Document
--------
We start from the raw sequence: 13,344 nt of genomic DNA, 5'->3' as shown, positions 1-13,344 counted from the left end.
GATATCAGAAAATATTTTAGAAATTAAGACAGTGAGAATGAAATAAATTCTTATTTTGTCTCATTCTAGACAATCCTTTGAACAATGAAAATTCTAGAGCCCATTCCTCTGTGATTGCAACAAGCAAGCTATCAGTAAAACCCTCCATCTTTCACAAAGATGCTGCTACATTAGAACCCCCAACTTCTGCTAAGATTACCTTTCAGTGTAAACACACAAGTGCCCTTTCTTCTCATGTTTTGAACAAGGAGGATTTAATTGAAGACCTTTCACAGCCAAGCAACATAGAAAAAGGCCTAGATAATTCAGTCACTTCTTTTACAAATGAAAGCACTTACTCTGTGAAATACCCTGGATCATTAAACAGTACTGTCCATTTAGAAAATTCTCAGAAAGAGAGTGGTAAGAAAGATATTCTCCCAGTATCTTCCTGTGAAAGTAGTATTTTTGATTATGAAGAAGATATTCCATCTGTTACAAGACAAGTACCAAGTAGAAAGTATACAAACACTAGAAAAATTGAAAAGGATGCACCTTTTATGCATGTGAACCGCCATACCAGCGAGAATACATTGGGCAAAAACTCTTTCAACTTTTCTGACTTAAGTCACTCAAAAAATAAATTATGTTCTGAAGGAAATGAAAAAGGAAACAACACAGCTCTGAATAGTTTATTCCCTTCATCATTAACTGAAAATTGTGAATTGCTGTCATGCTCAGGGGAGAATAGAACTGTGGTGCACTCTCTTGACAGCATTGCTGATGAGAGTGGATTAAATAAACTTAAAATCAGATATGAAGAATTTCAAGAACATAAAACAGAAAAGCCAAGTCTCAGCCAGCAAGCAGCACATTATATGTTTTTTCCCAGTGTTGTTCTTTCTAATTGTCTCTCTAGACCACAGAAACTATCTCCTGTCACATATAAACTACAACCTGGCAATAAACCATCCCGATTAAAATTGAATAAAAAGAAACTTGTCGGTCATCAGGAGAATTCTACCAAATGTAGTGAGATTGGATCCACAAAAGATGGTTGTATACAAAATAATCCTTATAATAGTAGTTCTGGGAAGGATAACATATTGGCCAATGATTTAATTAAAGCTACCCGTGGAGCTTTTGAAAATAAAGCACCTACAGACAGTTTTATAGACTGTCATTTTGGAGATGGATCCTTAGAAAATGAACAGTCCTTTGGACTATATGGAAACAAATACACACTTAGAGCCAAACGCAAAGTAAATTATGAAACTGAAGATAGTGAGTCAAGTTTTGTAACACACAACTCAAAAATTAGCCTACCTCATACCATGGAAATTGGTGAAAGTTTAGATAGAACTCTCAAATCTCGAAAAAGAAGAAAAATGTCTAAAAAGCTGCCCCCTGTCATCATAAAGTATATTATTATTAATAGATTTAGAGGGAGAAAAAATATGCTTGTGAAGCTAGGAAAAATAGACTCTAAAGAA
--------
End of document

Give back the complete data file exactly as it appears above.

We start from the raw sequence: 13,344 nt of genomic DNA, 5'->3' as shown, positions 1-13,344 counted from the left end.
GATATCAGAAAATATTTTAGAAATTAAGACAGTGAGAATGAAATAAATTCTTATTTTGTCTCATTCTAGACAATCCTTTGAACAATGAAAATTCTAGAGCCCATTCCTCTGTGATTGCAACAAGCAAGCTATCAGTAAAACCCTCCATCTTTCACAAAGATGCTGCTACATTAGAACCCCCAACTTCTGCTAAGATTACCTTTCAGTGTAAACACACAAGTGCCCTTTCTTCTCATGTTTTGAACAAGGAGGATTTAATTGAAGACCTTTCACAGCCAAGCAACATAGAAAAAGGCCTAGATAATTCAGTCACTTCTTTTACAAATGAAAGCACTTACTCTGTGAAATACCCTGGATCATTAAACAGTACTGTCCATTTAGAAAATTCTCAGAAAGAGAGTGGTAAGAAAGATATTCTCCCAGTATCTTCCTGTGAAAGTAGTATTTTTGATTATGAAGAAGATATTCCATCTGTTACAAGACAAGTACCAAGTAGAAAGTATACAAACACTAGAAAAATTGAAAAGGATGCACCTTTTATGCATGTGAACCGCCATACCAGCGAGAATACATTGGGCAAAAACTCTTTCAACTTTTCTGACTTAAGTCACTCAAAAAATAAATTATGTTCTGAAGGAAATGAAAAAGGAAACAACACAGCTCTGAATAGTTTATTCCCTTCATCATTAACTGAAAATTGTGAATTGCTGTCATGCTCAGGGGAGAATAGAACTGTGGTGCACTCTCTTGACAGCATTGCTGATGAGAGTGGATTAAATAAACTTAAAATCAGATATGAAGAATTTCAAGAACATAAAACAGAAAAGCCAAGTCTCAGCCAGCAAGCAGCACATTATATGTTTTTTCCCAGTGTTGTTCTTTCTAATTGTCTCTCTAGACCACAGAAACTATCTCCTGTCACATATAAACTACAACCTGGCAATAAACCATCCCGATTAAAATTGAATAAAAAGAAACTTGTCGGTCATCAGGAGAATTCTACCAAATGTAGTGAGATTGGATCCACAAAAGATGGTTGTATACAAAATAATCCTTATAATAGTAGTTCTGGGAAGGATAACATATTGGCCAATGATTTAATTAAAGCTACCCGTGGAGCTTTTGAAAATAAAGCACCTACAGACAGTTTTATAGACTGTCATTTTGGAGATGGATCCTTAGAAAATGAACAGTCCTTTGGACTATATGGAAACAAATACACACTTAGAGCCAAACGCAAAGTAAATTATGAAACTGAAGATAGTGAGTCAAGTTTTGTAACACACAACTCAAAAATTAGCCTACCTCATACCATGGAAATTGGTGAAAGTTTAGATAGAACTCTCAAATCTCGAAAAAGAAGAAAAATGTCTAAAAAGCTGCCCCCTGTCATCATAAAGTATATTATTATTAATAGATTTAGAGGGAGAAAAAATATGCTTGTGAAGCTAGGAAAAATAGACTCTAAAGAA